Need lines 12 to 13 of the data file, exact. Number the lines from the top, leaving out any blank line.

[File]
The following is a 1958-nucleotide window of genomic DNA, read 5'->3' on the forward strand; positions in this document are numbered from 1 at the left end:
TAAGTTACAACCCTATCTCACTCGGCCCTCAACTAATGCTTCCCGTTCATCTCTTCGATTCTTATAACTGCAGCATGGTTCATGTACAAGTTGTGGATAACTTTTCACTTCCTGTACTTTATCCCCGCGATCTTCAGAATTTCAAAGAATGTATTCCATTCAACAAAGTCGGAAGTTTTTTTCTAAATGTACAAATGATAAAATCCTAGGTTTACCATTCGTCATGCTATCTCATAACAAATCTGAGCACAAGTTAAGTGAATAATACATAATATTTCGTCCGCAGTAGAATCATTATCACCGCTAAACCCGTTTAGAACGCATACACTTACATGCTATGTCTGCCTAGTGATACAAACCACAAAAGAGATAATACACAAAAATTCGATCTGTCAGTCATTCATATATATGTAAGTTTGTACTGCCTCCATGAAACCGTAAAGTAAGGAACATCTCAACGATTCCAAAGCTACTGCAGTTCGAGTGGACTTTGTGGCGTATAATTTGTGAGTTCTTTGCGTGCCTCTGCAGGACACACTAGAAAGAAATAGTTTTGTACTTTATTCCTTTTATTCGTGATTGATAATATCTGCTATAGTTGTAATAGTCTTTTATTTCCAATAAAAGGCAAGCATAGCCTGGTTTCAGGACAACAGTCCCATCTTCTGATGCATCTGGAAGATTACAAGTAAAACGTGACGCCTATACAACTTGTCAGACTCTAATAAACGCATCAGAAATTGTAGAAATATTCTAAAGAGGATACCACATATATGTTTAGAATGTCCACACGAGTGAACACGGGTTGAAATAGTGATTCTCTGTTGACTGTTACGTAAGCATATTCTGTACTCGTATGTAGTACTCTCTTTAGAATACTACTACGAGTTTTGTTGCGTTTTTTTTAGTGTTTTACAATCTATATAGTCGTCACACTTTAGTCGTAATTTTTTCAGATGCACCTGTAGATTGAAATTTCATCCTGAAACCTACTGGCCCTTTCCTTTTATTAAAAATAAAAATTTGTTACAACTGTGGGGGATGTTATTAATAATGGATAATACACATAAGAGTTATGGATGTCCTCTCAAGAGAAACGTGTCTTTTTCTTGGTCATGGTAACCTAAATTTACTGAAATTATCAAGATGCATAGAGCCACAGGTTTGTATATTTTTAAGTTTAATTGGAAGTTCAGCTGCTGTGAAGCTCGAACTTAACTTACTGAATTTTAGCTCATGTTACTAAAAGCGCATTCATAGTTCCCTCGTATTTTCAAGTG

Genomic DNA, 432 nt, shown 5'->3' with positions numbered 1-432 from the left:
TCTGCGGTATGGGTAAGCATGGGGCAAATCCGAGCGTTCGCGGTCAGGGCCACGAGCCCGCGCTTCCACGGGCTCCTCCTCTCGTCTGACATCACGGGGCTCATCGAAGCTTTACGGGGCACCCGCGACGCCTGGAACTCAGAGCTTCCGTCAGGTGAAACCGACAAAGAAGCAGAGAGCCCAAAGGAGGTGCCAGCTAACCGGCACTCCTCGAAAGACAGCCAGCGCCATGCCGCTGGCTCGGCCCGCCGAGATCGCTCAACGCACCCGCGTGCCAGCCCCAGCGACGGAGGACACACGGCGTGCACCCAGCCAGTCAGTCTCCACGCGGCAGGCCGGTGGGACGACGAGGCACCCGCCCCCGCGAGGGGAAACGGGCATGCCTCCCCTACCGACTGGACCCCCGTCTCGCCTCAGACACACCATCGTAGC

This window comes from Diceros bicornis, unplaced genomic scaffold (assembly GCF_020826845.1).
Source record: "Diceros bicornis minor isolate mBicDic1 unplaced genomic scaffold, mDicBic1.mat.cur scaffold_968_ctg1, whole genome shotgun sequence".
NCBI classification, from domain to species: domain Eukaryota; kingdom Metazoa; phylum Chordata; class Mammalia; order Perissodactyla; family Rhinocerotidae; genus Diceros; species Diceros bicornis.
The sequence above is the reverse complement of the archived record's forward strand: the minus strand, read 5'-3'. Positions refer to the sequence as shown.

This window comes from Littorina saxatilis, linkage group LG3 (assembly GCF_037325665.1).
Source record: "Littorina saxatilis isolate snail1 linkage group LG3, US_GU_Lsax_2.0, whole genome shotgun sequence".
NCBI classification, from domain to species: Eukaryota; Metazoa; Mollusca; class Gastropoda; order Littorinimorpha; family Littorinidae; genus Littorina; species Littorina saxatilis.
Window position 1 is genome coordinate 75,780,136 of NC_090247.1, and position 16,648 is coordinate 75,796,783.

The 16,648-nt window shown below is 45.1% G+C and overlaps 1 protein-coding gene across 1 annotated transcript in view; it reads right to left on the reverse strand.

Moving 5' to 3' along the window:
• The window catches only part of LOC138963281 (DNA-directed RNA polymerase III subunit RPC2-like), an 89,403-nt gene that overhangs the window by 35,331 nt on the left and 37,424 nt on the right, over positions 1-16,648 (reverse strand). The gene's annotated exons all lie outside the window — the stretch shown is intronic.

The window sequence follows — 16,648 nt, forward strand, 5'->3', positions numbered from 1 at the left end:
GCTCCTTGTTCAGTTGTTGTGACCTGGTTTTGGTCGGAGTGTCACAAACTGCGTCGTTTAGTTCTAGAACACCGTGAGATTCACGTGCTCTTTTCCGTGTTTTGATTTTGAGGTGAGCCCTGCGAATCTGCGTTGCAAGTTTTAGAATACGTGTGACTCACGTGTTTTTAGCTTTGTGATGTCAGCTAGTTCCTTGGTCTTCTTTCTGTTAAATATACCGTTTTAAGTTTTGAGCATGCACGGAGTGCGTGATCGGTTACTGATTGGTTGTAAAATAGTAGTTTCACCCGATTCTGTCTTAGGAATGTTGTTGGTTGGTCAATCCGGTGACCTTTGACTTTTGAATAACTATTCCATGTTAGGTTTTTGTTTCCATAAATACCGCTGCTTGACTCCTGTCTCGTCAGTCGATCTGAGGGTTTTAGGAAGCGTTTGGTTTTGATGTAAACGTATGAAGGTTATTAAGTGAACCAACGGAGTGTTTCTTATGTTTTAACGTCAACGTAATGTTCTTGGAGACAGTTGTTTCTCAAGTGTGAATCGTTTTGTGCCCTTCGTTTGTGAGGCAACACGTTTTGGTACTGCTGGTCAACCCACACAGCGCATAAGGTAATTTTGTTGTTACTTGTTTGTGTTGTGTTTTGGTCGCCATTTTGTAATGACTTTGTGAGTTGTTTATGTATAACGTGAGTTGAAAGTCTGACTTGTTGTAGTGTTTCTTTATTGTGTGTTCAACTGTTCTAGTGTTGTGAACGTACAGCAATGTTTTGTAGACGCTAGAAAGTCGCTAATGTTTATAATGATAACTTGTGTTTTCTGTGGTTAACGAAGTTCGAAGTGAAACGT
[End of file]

Window position 1 is genome coordinate 75,780,136 of NC_090247.1, and position 16,648 is coordinate 75,796,783.

The 16,648-nt window shown below is 45.1% G+C and overlaps 1 protein-coding gene across 1 annotated transcript in view; it reads right to left on the reverse strand.